Since the beginning of 2022 there have been 48 significant moorland fires, with 20 occurring over the first warm weekend of 2022. One of these fires took place in Derbyshire at Tintwistle Low Moor on Saturday March 19.
Wild Fire Lead for Derbyshire Fire & Rescue Service, Station Manager Mark King, said: “With the arrival of the warmer weather that is predicted to continue through April, we are already seeing an increase in significant wild fires so we must act to protect our countryside and moorland across the Peak District.
“Fire can spread rapidly over dry grasses and through deep seated peat bogs, meaning firefighters are tied up for prolonged periods of time with the potential to cause a knock-on delay in responding to other life risk incidents across the county.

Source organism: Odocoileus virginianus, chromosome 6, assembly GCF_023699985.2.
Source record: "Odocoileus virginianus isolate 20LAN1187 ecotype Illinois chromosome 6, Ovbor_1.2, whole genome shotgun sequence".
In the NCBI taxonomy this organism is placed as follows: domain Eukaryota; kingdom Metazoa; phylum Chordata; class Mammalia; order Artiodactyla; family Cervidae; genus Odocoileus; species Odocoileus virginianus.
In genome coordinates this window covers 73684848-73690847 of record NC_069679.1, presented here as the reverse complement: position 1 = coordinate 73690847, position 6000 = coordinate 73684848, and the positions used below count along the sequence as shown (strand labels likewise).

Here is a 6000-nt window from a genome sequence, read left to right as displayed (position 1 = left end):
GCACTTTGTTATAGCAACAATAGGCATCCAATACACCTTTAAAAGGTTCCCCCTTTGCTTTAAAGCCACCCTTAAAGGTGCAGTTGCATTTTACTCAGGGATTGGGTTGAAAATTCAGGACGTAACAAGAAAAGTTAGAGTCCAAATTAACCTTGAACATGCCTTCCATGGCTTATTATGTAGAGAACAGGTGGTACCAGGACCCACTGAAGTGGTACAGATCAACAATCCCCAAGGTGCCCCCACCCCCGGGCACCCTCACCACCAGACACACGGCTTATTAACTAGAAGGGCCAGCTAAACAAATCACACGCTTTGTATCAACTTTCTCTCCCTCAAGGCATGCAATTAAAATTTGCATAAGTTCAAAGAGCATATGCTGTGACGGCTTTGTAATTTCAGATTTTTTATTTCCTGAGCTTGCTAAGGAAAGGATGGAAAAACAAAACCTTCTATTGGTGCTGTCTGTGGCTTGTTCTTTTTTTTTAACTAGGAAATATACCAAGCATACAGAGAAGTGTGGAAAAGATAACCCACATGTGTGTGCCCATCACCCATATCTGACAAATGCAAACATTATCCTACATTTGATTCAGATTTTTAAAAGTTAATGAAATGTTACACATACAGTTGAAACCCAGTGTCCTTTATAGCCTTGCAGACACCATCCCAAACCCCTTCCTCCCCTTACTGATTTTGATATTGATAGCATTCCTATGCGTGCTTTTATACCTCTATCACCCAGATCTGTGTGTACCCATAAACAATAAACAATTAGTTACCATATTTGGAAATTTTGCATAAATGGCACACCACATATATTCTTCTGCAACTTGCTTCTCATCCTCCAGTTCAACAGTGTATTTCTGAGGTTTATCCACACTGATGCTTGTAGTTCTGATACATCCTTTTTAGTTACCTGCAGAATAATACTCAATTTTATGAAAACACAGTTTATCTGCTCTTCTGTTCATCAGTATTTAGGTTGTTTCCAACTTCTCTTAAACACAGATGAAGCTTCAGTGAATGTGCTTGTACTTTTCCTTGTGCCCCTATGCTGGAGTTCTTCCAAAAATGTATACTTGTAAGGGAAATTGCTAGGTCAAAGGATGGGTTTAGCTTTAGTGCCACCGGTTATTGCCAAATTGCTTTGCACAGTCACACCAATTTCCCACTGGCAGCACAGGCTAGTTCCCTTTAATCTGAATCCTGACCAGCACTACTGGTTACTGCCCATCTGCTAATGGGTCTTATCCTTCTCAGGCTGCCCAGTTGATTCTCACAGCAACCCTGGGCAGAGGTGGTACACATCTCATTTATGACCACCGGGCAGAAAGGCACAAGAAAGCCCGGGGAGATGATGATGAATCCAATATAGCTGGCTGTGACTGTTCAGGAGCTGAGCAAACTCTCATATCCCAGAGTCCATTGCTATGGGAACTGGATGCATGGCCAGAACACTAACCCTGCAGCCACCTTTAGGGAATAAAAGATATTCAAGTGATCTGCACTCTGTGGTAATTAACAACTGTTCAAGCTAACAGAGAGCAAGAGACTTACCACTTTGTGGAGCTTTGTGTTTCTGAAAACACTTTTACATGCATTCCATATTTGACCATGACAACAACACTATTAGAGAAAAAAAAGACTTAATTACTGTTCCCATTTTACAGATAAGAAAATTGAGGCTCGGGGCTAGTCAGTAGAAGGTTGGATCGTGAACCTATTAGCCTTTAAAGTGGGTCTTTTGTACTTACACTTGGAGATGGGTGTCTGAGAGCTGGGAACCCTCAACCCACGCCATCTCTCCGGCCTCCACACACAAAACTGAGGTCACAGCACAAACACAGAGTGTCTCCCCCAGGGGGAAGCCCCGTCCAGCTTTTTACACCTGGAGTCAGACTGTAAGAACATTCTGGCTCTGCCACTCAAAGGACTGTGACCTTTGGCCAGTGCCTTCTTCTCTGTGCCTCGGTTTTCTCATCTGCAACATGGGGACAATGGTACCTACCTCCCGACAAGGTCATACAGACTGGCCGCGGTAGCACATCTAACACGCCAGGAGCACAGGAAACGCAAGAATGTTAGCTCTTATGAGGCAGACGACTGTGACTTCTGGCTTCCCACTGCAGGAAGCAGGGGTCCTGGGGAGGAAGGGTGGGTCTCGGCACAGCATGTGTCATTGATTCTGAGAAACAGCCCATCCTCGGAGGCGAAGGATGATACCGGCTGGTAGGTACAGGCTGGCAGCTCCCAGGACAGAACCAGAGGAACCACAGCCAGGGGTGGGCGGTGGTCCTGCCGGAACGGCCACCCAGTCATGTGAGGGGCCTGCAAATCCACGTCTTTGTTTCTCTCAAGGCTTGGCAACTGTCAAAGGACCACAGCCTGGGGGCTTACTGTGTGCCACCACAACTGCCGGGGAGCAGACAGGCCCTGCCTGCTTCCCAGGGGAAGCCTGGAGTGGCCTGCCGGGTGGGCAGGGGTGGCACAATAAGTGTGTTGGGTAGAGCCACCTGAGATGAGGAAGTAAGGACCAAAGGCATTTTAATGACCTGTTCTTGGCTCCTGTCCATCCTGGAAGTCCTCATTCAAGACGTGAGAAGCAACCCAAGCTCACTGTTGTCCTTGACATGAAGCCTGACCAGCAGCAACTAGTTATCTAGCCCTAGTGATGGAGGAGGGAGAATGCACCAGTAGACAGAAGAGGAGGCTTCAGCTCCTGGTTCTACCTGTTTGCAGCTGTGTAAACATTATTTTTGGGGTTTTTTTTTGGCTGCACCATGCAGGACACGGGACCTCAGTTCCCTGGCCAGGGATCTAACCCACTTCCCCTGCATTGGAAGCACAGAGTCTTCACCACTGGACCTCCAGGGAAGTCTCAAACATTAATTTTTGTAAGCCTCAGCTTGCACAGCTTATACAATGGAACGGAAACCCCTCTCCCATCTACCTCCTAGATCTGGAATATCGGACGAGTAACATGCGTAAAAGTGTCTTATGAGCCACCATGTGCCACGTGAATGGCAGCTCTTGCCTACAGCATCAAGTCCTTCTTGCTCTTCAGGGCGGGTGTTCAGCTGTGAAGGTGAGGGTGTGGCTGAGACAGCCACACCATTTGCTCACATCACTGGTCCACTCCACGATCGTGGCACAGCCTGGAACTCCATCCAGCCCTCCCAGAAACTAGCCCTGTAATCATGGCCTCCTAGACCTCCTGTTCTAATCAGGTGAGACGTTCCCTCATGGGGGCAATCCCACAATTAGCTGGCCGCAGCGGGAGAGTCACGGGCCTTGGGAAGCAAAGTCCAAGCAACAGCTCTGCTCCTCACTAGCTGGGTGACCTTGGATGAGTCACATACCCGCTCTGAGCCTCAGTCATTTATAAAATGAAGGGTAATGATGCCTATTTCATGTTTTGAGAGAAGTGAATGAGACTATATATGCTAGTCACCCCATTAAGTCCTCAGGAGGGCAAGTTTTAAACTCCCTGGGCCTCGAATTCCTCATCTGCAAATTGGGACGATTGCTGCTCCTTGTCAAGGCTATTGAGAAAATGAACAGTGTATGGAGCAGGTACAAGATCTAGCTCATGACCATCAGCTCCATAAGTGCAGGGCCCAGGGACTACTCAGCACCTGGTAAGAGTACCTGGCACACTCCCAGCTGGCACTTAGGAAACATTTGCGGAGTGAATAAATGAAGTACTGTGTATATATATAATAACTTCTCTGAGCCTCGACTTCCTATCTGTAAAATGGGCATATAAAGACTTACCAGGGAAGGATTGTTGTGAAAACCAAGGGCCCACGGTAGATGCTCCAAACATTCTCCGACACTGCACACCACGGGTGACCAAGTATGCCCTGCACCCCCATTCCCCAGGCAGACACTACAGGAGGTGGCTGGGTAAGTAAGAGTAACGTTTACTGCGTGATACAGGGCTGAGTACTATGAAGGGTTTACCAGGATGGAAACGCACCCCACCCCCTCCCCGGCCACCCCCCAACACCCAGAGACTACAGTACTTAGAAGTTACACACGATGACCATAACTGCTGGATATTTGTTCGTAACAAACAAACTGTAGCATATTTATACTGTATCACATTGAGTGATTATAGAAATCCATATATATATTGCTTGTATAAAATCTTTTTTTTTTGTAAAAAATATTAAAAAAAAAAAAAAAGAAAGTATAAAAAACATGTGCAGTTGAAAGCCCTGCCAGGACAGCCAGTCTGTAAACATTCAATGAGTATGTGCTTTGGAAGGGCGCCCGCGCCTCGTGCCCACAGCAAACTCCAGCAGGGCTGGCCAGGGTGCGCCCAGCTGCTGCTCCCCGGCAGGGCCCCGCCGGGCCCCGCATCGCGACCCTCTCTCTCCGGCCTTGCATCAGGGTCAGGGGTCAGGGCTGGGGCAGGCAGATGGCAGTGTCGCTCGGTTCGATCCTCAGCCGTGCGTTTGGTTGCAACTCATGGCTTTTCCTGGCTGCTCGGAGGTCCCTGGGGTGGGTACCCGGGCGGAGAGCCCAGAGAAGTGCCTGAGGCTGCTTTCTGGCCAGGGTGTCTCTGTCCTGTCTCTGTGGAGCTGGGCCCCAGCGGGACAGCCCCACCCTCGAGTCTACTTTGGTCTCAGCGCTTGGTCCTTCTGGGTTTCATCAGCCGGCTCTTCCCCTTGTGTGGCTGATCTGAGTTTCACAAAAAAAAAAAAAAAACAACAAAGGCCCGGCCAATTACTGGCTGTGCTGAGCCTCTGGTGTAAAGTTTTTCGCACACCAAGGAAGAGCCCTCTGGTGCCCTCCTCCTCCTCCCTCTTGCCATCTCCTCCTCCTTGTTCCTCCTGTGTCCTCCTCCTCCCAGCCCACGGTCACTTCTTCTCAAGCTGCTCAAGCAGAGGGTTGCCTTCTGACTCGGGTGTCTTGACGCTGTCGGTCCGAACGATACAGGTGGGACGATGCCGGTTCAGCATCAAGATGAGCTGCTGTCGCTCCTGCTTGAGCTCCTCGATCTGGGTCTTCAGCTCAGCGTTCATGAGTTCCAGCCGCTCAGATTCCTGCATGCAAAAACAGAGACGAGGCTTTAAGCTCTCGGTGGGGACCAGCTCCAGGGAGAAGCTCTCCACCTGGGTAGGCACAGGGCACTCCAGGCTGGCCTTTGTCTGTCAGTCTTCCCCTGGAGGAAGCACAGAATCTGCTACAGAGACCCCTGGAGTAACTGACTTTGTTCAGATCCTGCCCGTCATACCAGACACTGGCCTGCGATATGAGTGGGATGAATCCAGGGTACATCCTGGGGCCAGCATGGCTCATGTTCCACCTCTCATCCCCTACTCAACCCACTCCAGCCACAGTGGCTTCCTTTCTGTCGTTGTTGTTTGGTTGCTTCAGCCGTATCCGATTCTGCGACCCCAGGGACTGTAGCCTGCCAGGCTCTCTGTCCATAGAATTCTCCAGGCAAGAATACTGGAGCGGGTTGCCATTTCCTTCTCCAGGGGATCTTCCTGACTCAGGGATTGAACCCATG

“On Saturday evening on-call fire crews from Glossop, Chapel-en-le-Frith and Whaley Bridge were working for over two hours, using beaters, and forced air extinguishers to contain, control and extinguish the fire on Tintwistle Low Moor.
“In addition to the resources that are committed to tackling such fires, moorland fires cause untold damage to the wildlife and fragile ecosystems, so we all need to take action to prevent such fires.”
Tips on how to prevent a wild fire:
*Never have a BBQs in open countryside/moorland. Public Space Protection Orders prohibiting their use are in place in many areas across Derbyshire.
*Discard all rubbish, including glass bottles in bins provided, or take it home!
*Do not light campfires!
*Ensure cigarettes are extinguished and discarded responsibly.
*Do not use Sky/Chinese Lanterns
*What to do if you see a fire in the countryside
*If you spot an uncontrolled fire in the open countryside, or you see large volumes of smoke call 999, giving as much detail about the fire’s location as possible. Do not put yourself at any risk by tackling a fire.
Last year firefighters tackled a number of moorland fires in and around the High Peak, including a large fire at Rushup Edge.